UNIX commands — Working with files

Creating files

To create a new file, you can either save it from within a text editor (or other program), or you can use the touch command:

[server]$ touch filename

This creates an empty file named filename in the current working directory.

Moving files

To move a file to another place:

[server]$ mv /old/location/filename /new/location/filename

Note that you can also use relative paths:

[server]$ mv filename ../directory/filename

Copying files

To copy a file to another place:

[server]$ cp /existing/location/filename /new/location/filename

Renaming files

mv is also used to rename a file to something else:

[server]$ mv oldfilename newfilename

mv can also be used to move a file to a new directory while renaming it:

[server]$ mv oldfilename ../directory/newfilename 

You can also rename a file while using the cp command:

[server]$ cp /existing/location/filename /new/location/newfilename 

Delete files

To delete a file:

[server]$ rm filename 

You can use wildcards to delete multiple files with similar names. To delete all files beginning with "pic" (eg, pic01.jpg, pic02.jpg, etc):

[server]$ rm pic*

The wildcard can appear anywhere in the string. To delete all .jpg files:

[server]$ rm *.jpg

Be careful when using wildcards as you can inadvertently delete files this way. As a safeguard, you can use the -i flag; you will then be asked to confirm all deletions. Type y or n as prompted to confirm whether or not you wish to delete the each file:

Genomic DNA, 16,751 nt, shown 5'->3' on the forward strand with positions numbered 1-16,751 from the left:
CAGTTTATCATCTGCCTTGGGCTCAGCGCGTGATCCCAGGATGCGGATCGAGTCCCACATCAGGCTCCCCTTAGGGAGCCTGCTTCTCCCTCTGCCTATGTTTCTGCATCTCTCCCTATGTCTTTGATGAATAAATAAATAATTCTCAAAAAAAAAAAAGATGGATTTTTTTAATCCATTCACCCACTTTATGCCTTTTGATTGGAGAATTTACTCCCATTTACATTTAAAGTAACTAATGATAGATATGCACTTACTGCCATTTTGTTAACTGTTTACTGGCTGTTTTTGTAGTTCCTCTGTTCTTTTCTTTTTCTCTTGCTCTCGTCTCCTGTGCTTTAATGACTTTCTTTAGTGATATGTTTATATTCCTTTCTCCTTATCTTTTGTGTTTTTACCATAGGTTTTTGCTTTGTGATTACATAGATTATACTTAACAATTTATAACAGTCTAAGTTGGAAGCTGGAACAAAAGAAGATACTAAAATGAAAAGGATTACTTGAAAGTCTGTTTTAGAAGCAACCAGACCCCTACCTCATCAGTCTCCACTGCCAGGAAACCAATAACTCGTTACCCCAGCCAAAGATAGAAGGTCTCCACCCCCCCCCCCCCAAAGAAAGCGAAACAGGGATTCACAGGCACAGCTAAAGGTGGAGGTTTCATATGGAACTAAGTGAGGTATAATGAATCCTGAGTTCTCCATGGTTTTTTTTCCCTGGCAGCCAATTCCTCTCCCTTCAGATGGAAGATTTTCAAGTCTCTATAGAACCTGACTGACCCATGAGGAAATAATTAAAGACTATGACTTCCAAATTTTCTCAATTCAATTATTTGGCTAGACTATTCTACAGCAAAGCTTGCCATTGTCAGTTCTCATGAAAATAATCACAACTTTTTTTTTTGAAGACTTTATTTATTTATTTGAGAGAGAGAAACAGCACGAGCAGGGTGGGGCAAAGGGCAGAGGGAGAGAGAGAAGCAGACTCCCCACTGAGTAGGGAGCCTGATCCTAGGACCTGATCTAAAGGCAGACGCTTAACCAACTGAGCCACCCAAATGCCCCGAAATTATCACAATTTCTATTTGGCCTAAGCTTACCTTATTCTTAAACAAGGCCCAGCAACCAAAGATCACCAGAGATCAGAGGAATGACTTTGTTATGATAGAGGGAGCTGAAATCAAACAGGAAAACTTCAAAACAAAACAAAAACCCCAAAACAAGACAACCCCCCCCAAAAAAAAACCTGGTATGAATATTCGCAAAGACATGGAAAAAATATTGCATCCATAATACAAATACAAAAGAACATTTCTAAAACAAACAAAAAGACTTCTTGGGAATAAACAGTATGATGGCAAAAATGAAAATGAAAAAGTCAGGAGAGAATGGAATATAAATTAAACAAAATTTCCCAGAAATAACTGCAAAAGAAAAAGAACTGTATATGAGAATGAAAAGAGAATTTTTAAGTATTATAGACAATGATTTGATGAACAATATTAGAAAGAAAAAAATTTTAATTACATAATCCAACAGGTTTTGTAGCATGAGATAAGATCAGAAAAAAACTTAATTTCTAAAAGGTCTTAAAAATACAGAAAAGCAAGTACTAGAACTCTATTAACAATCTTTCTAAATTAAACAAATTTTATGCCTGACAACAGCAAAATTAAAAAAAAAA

[server]$ rm -i *.jpg
rm: remove 'example1.jpg'? y
rm: remove 'example2.jpg'? y

To permanently remove a directory and all its contents, use the -rf flags:

[server]$ rm -rf directoryname

The rm -rf command completely deletes everything in that folder and there will be no way to recover the data. Be careful when using this command.

Locating files

To locate all of the files in a directory tree that contain some pattern in their name:

[server]$ find directory -name <regexp> -print

Note that this command uses a regular expression (<regexp>) to describe the filename. You can also type in the exact filename.

For example, to find all files ending with htm in the current directory and any subdirectories:

[server]$ find . -name *.htm -print

Note that searches containing wildcards ("*", ".","?") should be bounded by quotes so that the shell does not try to interpret them as regular expressions:

[server]$ find . -name "*.htm" -print

Further, -print is the default on most Unix/Linux systems so it can be omitted in most instances:

[server]$ find . -name "*.htm"

The find command is extremely powerful. Another handy use is to delete all of the empty subfolders in a particular tree. For example:

[server]$ find . -depth -type d -empty -exec rmdir {} ';'

Just make sure to include the -empty flag within the above command.

This command searches in the current directory and all sub directories. All files that contain the string will have their path printed to standard output:

[server]$ find . -exec grep "some_string" '{}' \; -print

To find all the files that have been modified in the last 7 days and output them to a file:

[server]$ find . -mtime -7 > mod.txt

See also

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Article last updated .